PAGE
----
Najib cleared of graft charges in USD 700 mn donation scandal

Najib cleared of graft charges in USD 700 mn donation scandal
 Malaysian Prime Minister Najib Razak was today cleared of any criminal wrongdoing regarding nearly USD 700 million donation from Saudi Arabia's royal family channeled into his private accounts, in a major relief for the beleaguered premier who has been under intense pressure to resign over the financial scandal.

Attorney-General Mohamed Apandi Ali in a press conference said that investigations by the country's anti-corruption agency found no evidence to show that the USD 681 million donation was "an inducement or reward for doing or forbearing to do anything in relation to his capacity as Prime Minister".

He said that no offence was committed as the money transferred into 62-year-old Najib's accounts between March and April 2013 was "given without any consideration" by the Saudi royal family as a personal donation.

"Based on the evidence from witnesses and supporting documents submitted, I am satisfied that no criminal offence has been committed in the relation to the said donation," Apandi said.

He said there were no evidences to prove that Najib had any knowledge nor had he given any approval for the transfer of the monies from the account of government-owned SRC International into his personal accounts.

"Based on the facts and evidences as a whole, I as the Public Prosecutor am satisfied that no criminal offence has been committed by the Prime Minister in relation to the three investigation papers. I will return the relevant investigation papers to MACC (Malaysian Anti-Corruption Commission) today with instructions to close the three papers," he said.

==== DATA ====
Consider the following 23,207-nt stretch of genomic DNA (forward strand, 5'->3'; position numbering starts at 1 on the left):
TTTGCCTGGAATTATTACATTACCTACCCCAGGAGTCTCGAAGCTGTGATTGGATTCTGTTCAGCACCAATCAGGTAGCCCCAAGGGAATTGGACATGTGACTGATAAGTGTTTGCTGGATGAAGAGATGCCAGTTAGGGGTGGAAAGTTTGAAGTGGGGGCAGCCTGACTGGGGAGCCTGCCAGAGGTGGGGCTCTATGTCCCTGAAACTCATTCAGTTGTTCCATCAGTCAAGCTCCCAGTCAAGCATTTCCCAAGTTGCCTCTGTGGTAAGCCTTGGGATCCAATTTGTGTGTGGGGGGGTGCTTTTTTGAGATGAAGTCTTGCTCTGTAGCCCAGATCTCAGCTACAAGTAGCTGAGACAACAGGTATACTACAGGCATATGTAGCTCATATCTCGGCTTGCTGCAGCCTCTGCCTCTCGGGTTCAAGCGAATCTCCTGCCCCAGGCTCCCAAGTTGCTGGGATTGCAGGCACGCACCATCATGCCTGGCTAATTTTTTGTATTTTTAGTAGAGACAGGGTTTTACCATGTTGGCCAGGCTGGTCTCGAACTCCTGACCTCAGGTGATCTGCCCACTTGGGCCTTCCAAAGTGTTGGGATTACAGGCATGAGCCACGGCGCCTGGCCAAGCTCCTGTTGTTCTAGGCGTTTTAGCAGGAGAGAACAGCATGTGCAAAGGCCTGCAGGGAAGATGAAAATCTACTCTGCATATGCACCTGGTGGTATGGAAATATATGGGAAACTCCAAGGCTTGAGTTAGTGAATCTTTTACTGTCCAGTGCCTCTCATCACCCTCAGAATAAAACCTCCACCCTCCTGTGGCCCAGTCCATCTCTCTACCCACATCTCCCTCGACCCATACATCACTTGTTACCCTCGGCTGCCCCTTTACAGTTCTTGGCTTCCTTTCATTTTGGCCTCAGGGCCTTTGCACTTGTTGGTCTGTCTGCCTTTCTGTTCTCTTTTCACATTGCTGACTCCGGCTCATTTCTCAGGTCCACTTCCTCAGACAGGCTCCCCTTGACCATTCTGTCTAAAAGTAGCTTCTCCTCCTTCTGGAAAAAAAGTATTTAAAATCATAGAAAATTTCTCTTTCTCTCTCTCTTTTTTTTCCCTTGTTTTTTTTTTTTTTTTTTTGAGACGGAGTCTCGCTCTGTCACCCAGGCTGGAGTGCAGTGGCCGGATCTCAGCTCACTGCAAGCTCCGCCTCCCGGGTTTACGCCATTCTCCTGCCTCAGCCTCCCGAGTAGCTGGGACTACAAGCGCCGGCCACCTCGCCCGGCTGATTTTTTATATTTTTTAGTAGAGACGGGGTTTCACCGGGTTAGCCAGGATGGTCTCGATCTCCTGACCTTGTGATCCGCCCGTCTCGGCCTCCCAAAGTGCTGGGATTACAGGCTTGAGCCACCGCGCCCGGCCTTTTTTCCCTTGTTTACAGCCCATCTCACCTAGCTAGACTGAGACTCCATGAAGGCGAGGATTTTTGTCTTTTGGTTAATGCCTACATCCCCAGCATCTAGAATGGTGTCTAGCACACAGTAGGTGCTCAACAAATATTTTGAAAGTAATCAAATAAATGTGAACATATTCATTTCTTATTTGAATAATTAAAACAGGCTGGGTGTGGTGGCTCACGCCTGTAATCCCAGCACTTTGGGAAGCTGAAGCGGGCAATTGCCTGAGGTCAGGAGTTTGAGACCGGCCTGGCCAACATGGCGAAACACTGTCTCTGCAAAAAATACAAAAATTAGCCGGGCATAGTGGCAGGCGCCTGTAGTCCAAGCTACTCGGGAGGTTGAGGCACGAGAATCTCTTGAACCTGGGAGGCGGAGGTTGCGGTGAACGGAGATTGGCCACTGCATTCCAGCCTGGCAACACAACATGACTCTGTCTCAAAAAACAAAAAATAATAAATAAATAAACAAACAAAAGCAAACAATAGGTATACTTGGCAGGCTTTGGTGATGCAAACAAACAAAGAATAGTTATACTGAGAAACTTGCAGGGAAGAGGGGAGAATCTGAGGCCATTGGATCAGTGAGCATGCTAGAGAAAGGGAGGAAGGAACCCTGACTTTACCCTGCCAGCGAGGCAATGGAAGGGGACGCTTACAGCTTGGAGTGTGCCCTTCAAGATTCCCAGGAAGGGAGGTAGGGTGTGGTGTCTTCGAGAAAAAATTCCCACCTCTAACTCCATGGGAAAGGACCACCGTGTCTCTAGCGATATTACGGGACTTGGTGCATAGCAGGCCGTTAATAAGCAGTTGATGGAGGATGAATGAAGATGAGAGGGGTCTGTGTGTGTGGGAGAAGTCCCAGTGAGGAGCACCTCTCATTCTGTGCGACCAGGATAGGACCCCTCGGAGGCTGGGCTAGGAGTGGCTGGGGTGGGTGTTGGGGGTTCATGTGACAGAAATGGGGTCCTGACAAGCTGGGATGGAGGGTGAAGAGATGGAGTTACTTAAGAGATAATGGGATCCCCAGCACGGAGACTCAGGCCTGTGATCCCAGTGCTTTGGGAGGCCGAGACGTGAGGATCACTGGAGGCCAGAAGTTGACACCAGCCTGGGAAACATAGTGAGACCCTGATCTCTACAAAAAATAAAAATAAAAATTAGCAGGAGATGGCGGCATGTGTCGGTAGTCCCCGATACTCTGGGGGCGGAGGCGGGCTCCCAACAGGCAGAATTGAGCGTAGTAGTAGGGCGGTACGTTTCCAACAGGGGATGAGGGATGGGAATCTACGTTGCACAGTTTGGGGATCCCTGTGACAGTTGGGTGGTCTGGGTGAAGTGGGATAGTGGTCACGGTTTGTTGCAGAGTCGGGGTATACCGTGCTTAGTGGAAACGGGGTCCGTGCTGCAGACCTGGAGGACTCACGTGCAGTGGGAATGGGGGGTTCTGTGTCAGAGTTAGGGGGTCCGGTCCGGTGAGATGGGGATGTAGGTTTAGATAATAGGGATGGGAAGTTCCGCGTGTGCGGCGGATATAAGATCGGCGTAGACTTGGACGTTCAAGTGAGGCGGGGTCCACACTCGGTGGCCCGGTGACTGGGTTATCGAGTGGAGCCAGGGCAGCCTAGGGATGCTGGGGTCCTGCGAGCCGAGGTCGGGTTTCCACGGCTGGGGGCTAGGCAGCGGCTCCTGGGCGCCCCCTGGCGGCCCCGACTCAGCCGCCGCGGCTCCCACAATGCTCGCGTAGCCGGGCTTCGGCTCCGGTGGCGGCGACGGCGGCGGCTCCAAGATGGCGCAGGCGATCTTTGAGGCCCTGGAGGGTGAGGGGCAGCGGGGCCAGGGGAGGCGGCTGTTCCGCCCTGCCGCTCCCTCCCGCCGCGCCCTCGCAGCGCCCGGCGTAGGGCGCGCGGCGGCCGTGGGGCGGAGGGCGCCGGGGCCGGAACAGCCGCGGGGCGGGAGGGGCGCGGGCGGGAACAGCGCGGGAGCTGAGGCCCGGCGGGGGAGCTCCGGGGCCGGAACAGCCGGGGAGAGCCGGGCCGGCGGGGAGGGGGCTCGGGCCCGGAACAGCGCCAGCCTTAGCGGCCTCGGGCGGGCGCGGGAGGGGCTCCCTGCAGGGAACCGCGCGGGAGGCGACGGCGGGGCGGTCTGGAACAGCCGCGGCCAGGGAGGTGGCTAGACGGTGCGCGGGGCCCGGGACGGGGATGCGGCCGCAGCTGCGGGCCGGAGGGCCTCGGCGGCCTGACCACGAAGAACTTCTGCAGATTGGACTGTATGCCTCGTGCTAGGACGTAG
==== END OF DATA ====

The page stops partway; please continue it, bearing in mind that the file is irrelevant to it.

He said there was no evidence to show that the donation was a "form of gratification given corruptly".

He said Najib returned USD 620 million to the Saudi royal family in August 2013 as the money was not utilised. He did not elaborate and did not say what happened to the remaining USD 61 million.

The anti-corruption agency recorded statements from witnesses, including the donor, he said.

Opposition lawmaker Tony Pua slammed Apandi's decision, saying the fact it was a personal donation does not rule out corrupt motives or transaction.

Pua said Apandi provided no new or convincing information to support his decision.
In his biggest political crisis since he took power in 2009, massive street rallies were held against Najib in August calling for his resignation after documents leaked in July suggested that about USD 681 million was deposited in his private bank accounts from entities linked to indebted state investment fund 1MDB.

1MDB was set up in 2009 by Najib to develop new industries.
Najib had denied any wrongdoing and said the money was a donation from the Middle East. He has said that the money was "political funding".
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